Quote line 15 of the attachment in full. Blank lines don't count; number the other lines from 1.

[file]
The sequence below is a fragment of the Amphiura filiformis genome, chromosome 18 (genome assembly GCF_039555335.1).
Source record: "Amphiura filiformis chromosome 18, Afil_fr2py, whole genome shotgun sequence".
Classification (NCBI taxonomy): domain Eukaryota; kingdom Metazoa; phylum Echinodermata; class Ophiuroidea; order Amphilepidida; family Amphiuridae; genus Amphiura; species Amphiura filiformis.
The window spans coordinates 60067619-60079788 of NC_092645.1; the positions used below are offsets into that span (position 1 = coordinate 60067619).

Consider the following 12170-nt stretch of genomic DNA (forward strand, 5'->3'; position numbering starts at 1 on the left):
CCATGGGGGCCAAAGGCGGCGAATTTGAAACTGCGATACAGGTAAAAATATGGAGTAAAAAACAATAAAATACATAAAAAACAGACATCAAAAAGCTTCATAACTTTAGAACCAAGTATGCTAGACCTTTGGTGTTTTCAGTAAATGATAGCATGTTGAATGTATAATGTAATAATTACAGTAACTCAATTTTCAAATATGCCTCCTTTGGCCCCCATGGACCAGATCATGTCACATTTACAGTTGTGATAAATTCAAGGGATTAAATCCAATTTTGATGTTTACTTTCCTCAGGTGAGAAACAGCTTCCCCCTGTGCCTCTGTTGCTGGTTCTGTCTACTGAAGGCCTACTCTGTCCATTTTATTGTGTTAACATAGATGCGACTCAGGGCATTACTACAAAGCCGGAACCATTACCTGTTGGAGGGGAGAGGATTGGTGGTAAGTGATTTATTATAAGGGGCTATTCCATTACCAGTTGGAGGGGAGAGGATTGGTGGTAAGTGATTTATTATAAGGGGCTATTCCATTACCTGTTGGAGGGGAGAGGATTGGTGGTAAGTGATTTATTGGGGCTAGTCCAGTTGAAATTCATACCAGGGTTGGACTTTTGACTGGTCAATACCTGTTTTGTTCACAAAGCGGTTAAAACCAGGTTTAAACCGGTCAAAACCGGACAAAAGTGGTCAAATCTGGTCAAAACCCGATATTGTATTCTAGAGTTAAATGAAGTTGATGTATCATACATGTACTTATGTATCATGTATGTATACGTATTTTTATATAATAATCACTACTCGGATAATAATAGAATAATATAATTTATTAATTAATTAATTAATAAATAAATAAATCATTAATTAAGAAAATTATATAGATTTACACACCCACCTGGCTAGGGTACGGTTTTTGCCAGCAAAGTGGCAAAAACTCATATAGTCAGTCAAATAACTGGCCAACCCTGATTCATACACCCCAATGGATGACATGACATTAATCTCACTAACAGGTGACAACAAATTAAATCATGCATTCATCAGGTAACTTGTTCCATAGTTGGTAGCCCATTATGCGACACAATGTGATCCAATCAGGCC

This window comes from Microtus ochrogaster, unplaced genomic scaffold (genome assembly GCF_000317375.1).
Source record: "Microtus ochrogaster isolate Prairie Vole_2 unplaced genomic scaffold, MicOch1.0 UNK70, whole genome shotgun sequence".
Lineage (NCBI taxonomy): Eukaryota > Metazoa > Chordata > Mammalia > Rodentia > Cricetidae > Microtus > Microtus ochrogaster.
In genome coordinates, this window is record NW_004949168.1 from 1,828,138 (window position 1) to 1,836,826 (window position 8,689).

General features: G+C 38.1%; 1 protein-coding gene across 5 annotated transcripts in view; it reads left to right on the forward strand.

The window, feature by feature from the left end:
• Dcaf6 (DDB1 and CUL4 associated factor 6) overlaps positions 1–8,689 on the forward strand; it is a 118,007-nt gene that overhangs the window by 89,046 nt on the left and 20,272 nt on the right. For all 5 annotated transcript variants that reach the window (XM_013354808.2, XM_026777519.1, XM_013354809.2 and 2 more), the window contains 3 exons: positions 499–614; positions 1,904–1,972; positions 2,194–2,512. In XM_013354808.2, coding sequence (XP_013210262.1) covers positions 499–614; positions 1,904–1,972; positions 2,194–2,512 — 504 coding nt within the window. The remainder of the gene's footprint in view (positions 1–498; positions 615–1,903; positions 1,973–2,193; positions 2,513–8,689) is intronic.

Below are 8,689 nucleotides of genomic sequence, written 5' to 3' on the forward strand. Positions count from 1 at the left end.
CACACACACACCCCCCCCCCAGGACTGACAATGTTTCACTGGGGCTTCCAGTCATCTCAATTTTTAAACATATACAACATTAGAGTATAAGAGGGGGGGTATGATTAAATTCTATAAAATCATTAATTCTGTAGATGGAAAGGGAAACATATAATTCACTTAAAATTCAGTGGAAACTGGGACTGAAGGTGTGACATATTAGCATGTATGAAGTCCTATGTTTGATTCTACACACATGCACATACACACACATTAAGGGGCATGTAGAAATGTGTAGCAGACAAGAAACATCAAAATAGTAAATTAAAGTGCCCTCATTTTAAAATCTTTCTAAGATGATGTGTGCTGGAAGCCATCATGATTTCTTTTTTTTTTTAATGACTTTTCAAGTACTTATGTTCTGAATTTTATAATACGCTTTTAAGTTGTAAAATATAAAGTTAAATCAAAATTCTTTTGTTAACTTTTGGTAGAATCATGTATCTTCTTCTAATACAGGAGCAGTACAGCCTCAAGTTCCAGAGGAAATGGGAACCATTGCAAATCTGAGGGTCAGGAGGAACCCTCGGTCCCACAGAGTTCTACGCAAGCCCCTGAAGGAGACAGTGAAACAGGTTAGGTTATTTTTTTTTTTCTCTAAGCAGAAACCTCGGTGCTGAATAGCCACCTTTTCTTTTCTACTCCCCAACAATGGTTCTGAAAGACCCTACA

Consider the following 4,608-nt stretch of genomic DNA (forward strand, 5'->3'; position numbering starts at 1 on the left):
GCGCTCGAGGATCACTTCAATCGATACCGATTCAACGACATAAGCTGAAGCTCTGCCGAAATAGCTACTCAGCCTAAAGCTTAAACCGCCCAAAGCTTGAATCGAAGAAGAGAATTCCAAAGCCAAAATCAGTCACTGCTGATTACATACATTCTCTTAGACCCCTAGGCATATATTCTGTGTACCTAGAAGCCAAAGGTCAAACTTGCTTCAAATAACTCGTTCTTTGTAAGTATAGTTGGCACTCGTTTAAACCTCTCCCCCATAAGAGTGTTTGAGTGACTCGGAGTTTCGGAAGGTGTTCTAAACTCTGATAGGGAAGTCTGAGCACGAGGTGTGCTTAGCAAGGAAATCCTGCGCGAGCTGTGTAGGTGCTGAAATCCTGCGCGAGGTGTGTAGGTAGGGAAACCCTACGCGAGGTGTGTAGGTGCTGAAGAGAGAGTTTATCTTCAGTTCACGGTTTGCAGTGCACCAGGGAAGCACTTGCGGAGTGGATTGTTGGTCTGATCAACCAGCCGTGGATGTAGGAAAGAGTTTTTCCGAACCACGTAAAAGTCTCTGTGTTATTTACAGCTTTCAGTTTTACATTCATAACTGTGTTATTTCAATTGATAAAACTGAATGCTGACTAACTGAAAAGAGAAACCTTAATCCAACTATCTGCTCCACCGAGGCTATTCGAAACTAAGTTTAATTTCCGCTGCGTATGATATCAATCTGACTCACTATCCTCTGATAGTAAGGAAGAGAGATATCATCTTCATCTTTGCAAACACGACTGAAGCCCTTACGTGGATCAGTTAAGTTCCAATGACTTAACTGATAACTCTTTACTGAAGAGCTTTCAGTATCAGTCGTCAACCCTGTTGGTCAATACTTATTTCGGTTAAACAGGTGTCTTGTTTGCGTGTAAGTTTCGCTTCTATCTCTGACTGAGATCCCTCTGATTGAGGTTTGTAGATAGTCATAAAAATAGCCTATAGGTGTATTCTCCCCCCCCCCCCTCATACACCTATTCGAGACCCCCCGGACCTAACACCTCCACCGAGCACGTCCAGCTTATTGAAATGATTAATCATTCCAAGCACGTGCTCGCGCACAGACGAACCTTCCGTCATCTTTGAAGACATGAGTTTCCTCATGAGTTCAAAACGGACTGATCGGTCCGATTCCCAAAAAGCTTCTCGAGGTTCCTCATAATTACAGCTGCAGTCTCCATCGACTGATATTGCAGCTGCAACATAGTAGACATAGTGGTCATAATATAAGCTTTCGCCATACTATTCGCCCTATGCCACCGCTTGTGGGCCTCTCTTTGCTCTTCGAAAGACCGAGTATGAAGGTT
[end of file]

CACACACACACCCCCCCCCCAGGACTGACAATGTTTCACTGGGGCTTCCAGTCATCTCAATTTTTAAACATATACAACATTAGAGTATAAGAGGGGGGGTATGATTAAATTCTATAAAATCATTAATTCTGTAGATGGAAAGGGAAACATATAATTCACTTAAAATTCAGTGGAAACTGGGACTGAAGGTGTGACATATTAGCATGTATGAAGTCCTATGTTTGATTCTACACACATGCACATACACACACATTAAGGGGCATGTAGAAATGTGTAGCAGACAAGAAACATCAAAATAGTAAATTAAAGTGCCCTCATTTTAAAATCTTTCTAAGATGATGTGTGCTGGAAGCCATCATGATTTCTTTTTTTTTTTAATGACTTTTCAAGTACTTATGTTCTGAATTTTATAATACGCTTTTAAGTTGTAAAATATAAAGTTAAATCAAAATTCTTTTGTTAACTTTTGGTAGAATCATGTATCTTCTTCTAATACAGGAGCAGTACAGCCTCAAGTTCCAGAGGAAATGGGAACCATTGCAAATCTGAGGGTCAGGAGGAACCCTCGGTCCCACAGAGTTCTACGCAAGCCCCTGAAGGAGACAGTGAAACAGGTTAGGTTATTTTTTTTTTTCTCTAAGCAGAAACCTCGGTGCTGAATAGCCACCTTTTCTTTTCTACTCCCCAACAATGGTTCTGAAAGACCCTACA